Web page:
In 2020, Hayes was invited to the Pirates’ Summer Camp at PNC Park, but he was unable to participate after testing positive for COVID-19. They eased him back into action at their alternate training site over the month of August. Finally, the word came down that Hayes  was getting called up.

    “Once he told me, I was ecstatic. I got chills in my body,” Hayes said. “I mean, it's what I worked for my whole life. And you can ask anyone back home, I put 100 percent effort into getting where I am today." 

    Hayes’ first call wasn’t to his father, longtime big leaguer Charlie Hayes. He broke the news to his mother, Gelinda. Hayes said his mother couldn’t believe it. And his father couldn’t stop himself from crying. Charlie probably had a similar reaction, Hayes said later, when his first home run landed.

    "Even when I was in the Minor Leagues and I hit a home run, my mom said he would cry,” Hayes said, smiling. “I thank him for everything.”  (Berry - mlb.com - 9/1/2020)

    Hayes became the fourth Pirates player since 1901, and the first since Walter Mueller in 1922, to record two extra-base hits in his Major League debut. He was also the eighth player in the Majors since 1901 to debut with at least three runs scored and two extra-base hits. (The last NL player to have a debut like this was Willie McCovey in 1959.) He’s also the seventh Pirates player to homer in his debut, with teammate and friend Cole Tucker (2019) and Starling Marte (2012) the last two to go deep in Game 1.

  • MLB debut: Hey, wasn’t this guy known for his glove?

    That’s still true, of course. Many evaluators think Hayes is already one of the best defensive third basemen in baseball. Even when he makes the wrong decision, like when he seemingly lost track of how many outs there were and threw home with two outs and a runner on third in the ninth, it turns out just fine.

    “I don’t know what happened,” said Shelton, who had been ejected by that point for arguing balls and strikes. “But as long as we get outs, then I’m OK with it.”

    The Pirates weren’t surprised to see Hayes thrive under the lights. They didn’t promote him to watch him sit on the bench. He’s going to play regularly over the final month of the season, Shelton said, although the coaching staff will monitor him after an unusual two months leading up to his highly anticipated callup.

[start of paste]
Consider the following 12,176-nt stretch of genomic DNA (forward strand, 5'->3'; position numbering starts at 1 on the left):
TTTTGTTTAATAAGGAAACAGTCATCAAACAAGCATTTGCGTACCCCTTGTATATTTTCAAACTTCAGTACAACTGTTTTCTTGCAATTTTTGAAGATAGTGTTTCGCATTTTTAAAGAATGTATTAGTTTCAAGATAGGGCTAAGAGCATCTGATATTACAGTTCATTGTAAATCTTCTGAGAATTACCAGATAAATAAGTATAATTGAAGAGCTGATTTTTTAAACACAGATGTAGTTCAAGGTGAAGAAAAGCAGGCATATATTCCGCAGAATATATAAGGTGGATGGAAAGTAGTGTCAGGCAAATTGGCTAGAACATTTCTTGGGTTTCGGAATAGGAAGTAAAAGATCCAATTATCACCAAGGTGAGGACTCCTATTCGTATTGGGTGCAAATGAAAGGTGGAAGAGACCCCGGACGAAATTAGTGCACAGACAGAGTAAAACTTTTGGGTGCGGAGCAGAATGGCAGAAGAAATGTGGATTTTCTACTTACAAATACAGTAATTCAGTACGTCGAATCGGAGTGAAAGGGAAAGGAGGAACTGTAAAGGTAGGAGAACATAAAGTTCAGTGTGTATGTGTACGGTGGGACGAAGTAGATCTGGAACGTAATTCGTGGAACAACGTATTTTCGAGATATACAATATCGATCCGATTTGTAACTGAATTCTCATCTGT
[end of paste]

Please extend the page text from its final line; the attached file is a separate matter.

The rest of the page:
Hayes was invited to the Pirates’ Summer Camp at PNC Park, but he was unable to participate after testing positive for COVID-19 upon his arrival in Pittsburgh. They eased him back into action at their alternate training site over the last month. Finally, the word came down that Hayes was getting called up.

    “Once he told me, I was ecstatic. I got chills in my body,” Hayes said. “I mean, it's what I worked for my whole life. And you can ask anyone back home, I put 100 percent effort into getting where I am today."

    Hayes’ first call wasn’t to his father, longtime big leaguer Charlie Hayes. Instead, he broke the news to his mother, Gelinda. Hayes said his mother couldn’t believe it. And his father couldn’t stop himself from crying. Charlie probably had a similar reaction, Hayes said later, when his first home run landed.

    "Even when I was in the Minor Leagues and I hit a home run, my mom said he would cry,” Hayes said, smiling. “I thank him for everything.”

    The Pirates hope to see Hayes in black and gold for years to come, and he’ll quickly cement himself as part of their young core if he continues to hit the way he did Tuesday night. Hayes didn’t show a ton of home run power in the Minors, in part because he hit the ball hard on the ground. But he opened up his stance late last season to unlock some of his pull-side power, a change hitting coach Rick Eckstein encouraged him to embrace this Spring Training.

    Hayes’ defensive reputation precedes him, as Shelton acknowledged that the rookie is “going to be one of the best third basemen when he steps on the field, defensively.” But Shelton was hesitant to put too much pressure on him, something he reinforced after Hayes’ dynamic debut.

    “He’s somebody that was highly touted to come up, but I think we have to make sure that we don’t put expectations on him,” Shelton said. “We don’t have to look at him like he’s the guy who’s going to take us to the promised land. There’s going to be a lot of people that are going to help us move forward, and he’s going to be one of them.”

    Hayes’ first chance to prove himself in the Majors went smoothly. With two outs and the bases loaded in the second inning, Kris Bryant hit a hard chopper, and Hayes ranged to his left before making a strong throw to first baseman Josh Bell for the final out of the inning.

    Gold Gloves in the Minors were never the goal for Hayes.

    “I only want to get better,” Hayes said. “I want to win one up here.” (A Berry - MLB.com - Sept 2, 2020)